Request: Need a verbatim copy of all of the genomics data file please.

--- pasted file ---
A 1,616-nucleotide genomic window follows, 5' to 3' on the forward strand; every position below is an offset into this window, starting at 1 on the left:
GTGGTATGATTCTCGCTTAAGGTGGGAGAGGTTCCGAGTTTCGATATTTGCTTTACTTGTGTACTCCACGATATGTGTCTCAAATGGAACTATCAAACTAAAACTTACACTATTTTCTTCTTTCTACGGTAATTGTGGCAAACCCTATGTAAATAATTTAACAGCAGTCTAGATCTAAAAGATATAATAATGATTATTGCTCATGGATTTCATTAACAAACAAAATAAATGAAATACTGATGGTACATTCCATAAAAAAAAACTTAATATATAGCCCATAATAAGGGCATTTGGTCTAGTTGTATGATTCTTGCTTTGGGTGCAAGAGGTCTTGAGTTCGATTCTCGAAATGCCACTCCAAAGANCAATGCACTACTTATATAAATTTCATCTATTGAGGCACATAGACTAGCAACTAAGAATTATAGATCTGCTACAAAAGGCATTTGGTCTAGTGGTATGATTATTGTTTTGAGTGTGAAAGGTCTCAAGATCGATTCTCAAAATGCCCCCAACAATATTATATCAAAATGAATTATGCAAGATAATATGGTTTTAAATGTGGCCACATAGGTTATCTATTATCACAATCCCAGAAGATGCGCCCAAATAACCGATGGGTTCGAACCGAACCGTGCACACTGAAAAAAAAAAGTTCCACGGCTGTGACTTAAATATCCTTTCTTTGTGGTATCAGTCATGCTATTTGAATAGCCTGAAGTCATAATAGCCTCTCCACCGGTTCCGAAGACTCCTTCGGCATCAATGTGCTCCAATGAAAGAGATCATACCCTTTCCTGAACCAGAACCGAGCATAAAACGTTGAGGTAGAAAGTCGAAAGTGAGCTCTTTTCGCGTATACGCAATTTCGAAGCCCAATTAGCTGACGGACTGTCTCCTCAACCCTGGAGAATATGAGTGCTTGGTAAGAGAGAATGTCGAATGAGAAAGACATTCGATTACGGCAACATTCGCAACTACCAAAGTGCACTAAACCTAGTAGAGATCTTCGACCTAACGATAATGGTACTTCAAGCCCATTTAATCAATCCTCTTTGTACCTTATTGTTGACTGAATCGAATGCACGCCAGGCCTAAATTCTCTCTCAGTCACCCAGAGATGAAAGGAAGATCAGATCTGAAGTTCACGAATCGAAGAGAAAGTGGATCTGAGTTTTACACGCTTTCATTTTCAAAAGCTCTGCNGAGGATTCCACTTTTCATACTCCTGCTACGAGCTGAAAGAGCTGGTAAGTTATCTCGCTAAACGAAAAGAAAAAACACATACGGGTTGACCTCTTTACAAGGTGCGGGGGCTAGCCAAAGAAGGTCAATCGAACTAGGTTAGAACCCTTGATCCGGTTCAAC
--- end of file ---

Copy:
A 1,616-nucleotide genomic window follows, 5' to 3' on the forward strand; every position below is an offset into this window, starting at 1 on the left:
GTGGTATGATTCTCGCTTAAGGTGGGAGAGGTTCCGAGTTTCGATATTTGCTTTACTTGTGTACTCCACGATATGTGTCTCAAATGGAACTATCAAACTAAAACTTACACTATTTTCTTCTTTCTACGGTAATTGTGGCAAACCCTATGTAAATAATTTAACAGCAGTCTAGATCTAAAAGATATAATAATGATTATTGCTCATGGATTTCATTAACAAACAAAATAAATGAAATACTGATGGTACATTCCATAAAAAAAAACTTAATATATAGCCCATAATAAGGGCATTTGGTCTAGTTGTATGATTCTTGCTTTGGGTGCAAGAGGTCTTGAGTTCGATTCTCGAAATGCCACTCCAAAGANCAATGCACTACTTATATAAATTTCATCTATTGAGGCACATAGACTAGCAACTAAGAATTATAGATCTGCTACAAAAGGCATTTGGTCTAGTGGTATGATTATTGTTTTGAGTGTGAAAGGTCTCAAGATCGATTCTCAAAATGCCCCCAACAATATTATATCAAAATGAATTATGCAAGATAATATGGTTTTAAATGTGGCCACATAGGTTATCTATTATCACAATCCCAGAAGATGCGCCCAAATAACCGATGGGTTCGAACCGAACCGTGCACACTGAAAAAAAAAAGTTCCACGGCTGTGACTTAAATATCCTTTCTTTGTGGTATCAGTCATGCTATTTGAATAGCCTGAAGTCATAATAGCCTCTCCACCGGTTCCGAAGACTCCTTCGGCATCAATGTGCTCCAATGAAAGAGATCATACCCTTTCCTGAACCAGAACCGAGCATAAAACGTTGAGGTAGAAAGTCGAAAGTGAGCTCTTTTCGCGTATACGCAATTTCGAAGCCCAATTAGCTGACGGACTGTCTCCTCAACCCTGGAGAATATGAGTGCTTGGTAAGAGAGAATGTCGAATGAGAAAGACATTCGATTACGGCAACATTCGCAACTACCAAAGTGCACTAAACCTAGTAGAGATCTTCGACCTAACGATAATGGTACTTCAAGCCCATTTAATCAATCCTCTTTGTACCTTATTGTTGACTGAATCGAATGCACGCCAGGCCTAAATTCTCTCTCAGTCACCCAGAGATGAAAGGAAGATCAGATCTGAAGTTCACGAATCGAAGAGAAAGTGGATCTGAGTTTTACACGCTTTCATTTTCAAAAGCTCTGCNGAGGATTCCACTTTTCATACTCCTGCTACGAGCTGAAAGAGCTGGTAAGTTATCTCGCTAAACGAAAAGAAAAAACACATACGGGTTGACCTCTTTACAAGGTGCGGGGGCTAGCCAAAGAAGGTCAATCGAACTAGGTTAGAACCCTTGATCCGGTTCAAC